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Local News

  • Communities will have chance to fight crime

    Nobody knows a community better than the people who live in it.

    That is what the Campbell County Sheriff’s Department is banking on in instituting a community crime watch.

    Beginning Feb. 3, the CCSD will host community watch organizational meetings. “We will be making the rounds through the county to get these up and going,” said Sheriff Robbie Goins.

  • Bomb threat shuts down courthouse

    An anonymous call to the Campbell County Circuit Court office last Thursday prompted a courthouse evacuation.

    Shortly after the county’s child support and juvenile courts had convened for the day a man called informing the staff there was a bomb in the courtroom, according to Circuit Court Clerk Bobby Vann. That was all the man said before he quickly hung up the phone, according to Vann. He didn’t specify which courtroom.

  • Arrest made in string of scrap thefts

    A bold move by the victim of a theft has led to criminal charges for a Lake City man.
    At around 11:40 a.m. last Monday a woman in the Cherry Bottom community reported a silver Nissan Frontier was on her property and the driver was allegedly loading up scrap iron from her barn.  After laying low and snapping some pictures of the man later determined to be Michael Lee Hallcox, 31, of 2789 Oak Grove Road, Lake City, the victim yelled out at him, Campbell County Sheriff’s Detective Preston Primm said.

  • Three people arrested in front of courthouse

    Three people didn’t have far to travel this week when they were arrested on meth charges.

    On Tuesday afternoon Campbell County Deputy Josh Vann stopped a car on Main Street in Jacksboro for traffic violation. As he questioned the occupants of the car, Vann noticed their behavior indicated they were hiding possibly hiding something.

  • Sheckles answers personnel and budget questions

    In light of recent conflict between the county’s ambulance service director and some of its employees members of the EMS committee met on Monday night to discuss the department’s policies and procedures.
    As committee chairman Alvin Evans opened the meeting for discussion he requested comments from commissioners be productive and the group refrain from attacks on Sheckles.
    “This is not a meeting to bash you because we have already bashed you,” Evans told Danny Sheckles, ambulance director.

  • Police Chief applications are stacking up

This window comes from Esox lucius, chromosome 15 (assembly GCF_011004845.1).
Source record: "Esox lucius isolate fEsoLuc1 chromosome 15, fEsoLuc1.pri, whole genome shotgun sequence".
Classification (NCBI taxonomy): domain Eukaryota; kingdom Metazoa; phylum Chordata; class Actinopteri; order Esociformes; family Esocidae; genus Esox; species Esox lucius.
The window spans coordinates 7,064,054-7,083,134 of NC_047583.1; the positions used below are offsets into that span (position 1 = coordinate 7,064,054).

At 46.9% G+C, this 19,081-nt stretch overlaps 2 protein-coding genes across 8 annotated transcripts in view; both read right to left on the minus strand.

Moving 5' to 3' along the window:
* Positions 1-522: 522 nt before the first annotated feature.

Less than two years after reviewing applicants for police chief, the LaFollette City Council is at it again.

    The deadline for resumes is Friday. Earlier this week the council had a stack of seven applicants vying for the job with varying credentials.

    On Monday, Jan. 24, the council will review the applicants at the monthly workshop. It will narrow down the list for interviews or place interim city administrator Cade Sexton in charge of picking the top candidates

  • Campbell County schools make the grade

    After months of speculation regarding student performance for the 2009-10 school year the jury is finally in. 

    And the news is good.

    While Campbell County schools have historically been classified as the underdog with its two high schools teetering on the brink of state intervention at times, this year the system has accomplished something that in previous years seemed unattainable – all 12 schools in the district are in good standing.

  • MLK remembered at town hall event

    Rev. Martin Luther King Jr. was the reason for a crowded room at the Jellico Town Hall Monday afternoon.

    Stories evoked both tears and laughter as King’s legacy was intermingled with the history of Jellico.

    “I can remember as a child, reading about what he stood for,” said Jellico Mayor Les Stiers of Martin Luther King Jr., being a fighter who believed in equal justice and non-violence. “I would just marvel at what he was trying to do and how he stood up for what he believed in and ultimately gave his life for it.”

  • Jellico Utility opens bids, plans to hire employees

    After opening three tree-trimming bids at the Jellico Utility Board meeting, members decided to create an in-house tree trimming operation.

    The bids included a large price tag of about $370,000 for 12 months of tree trimming, according to Jellico Utility General Manager Mike Bethurem. Instead of entering into a contract with a company, the board discussed hiring two or three new employees to handle tree trimming.

    The economic advantage of doing it in-house was a main motivation in the board’s decision to decide to hire new employees, said Bethurem.

  • Citizen’s request help for stray dogs

    An influx of citizen complaints took precedent at the Caryville Board of Mayor and Aldermen meeting Monday night.

    Several complaints were about stray dogs on Park Road and Bruce Gap.

    “I’m about ready to kill one,” said one citizen. “I’m not going to be run back into my house by anyone’s dog.”

    Caryville Mayor Robert Stooksbury said the town does have a leash law. Stooksbury referred the citizen to animal control, saying the county has done a good job picking up stray animals.